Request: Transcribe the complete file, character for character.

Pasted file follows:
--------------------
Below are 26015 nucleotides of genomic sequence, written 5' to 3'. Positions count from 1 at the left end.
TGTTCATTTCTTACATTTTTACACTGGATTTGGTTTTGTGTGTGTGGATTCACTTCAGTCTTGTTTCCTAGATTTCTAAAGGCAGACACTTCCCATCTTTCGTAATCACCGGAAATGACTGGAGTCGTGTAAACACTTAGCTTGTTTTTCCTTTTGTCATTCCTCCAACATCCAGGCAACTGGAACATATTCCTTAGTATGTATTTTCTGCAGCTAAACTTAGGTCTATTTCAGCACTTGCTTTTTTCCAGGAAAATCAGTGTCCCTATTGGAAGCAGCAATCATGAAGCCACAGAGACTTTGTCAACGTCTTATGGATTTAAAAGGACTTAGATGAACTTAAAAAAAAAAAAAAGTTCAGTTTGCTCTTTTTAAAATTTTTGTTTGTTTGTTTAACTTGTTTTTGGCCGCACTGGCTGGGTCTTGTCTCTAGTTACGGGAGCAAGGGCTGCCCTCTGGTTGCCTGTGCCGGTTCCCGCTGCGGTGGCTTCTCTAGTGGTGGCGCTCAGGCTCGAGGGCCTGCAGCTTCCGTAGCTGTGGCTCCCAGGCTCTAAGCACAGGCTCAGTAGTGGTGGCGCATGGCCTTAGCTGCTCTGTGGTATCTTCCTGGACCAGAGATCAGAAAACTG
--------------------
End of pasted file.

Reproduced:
Below are 26015 nucleotides of genomic sequence, written 5' to 3'. Positions count from 1 at the left end.
TGTTCATTTCTTACATTTTTACACTGGATTTGGTTTTGTGTGTGTGGATTCACTTCAGTCTTGTTTCCTAGATTTCTAAAGGCAGACACTTCCCATCTTTCGTAATCACCGGAAATGACTGGAGTCGTGTAAACACTTAGCTTGTTTTTCCTTTTGTCATTCCTCCAACATCCAGGCAACTGGAACATATTCCTTAGTATGTATTTTCTGCAGCTAAACTTAGGTCTATTTCAGCACTTGCTTTTTTCCAGGAAAATCAGTGTCCCTATTGGAAGCAGCAATCATGAAGCCACAGAGACTTTGTCAACGTCTTATGGATTTAAAAGGACTTAGATGAACTTAAAAAAAAAAAAAAGTTCAGTTTGCTCTTTTTAAAATTTTTGTTTGTTTGTTTAACTTGTTTTTGGCCGCACTGGCTGGGTCTTGTCTCTAGTTACGGGAGCAAGGGCTGCCCTCTGGTTGCCTGTGCCGGTTCCCGCTGCGGTGGCTTCTCTAGTGGTGGCGCTCAGGCTCGAGGGCCTGCAGCTTCCGTAGCTGTGGCTCCCAGGCTCTAAGCACAGGCTCAGTAGTGGTGGCGCATGGCCTTAGCTGCTCTGTGGTATCTTCCTGGACCAGAGATCAGAAAACTG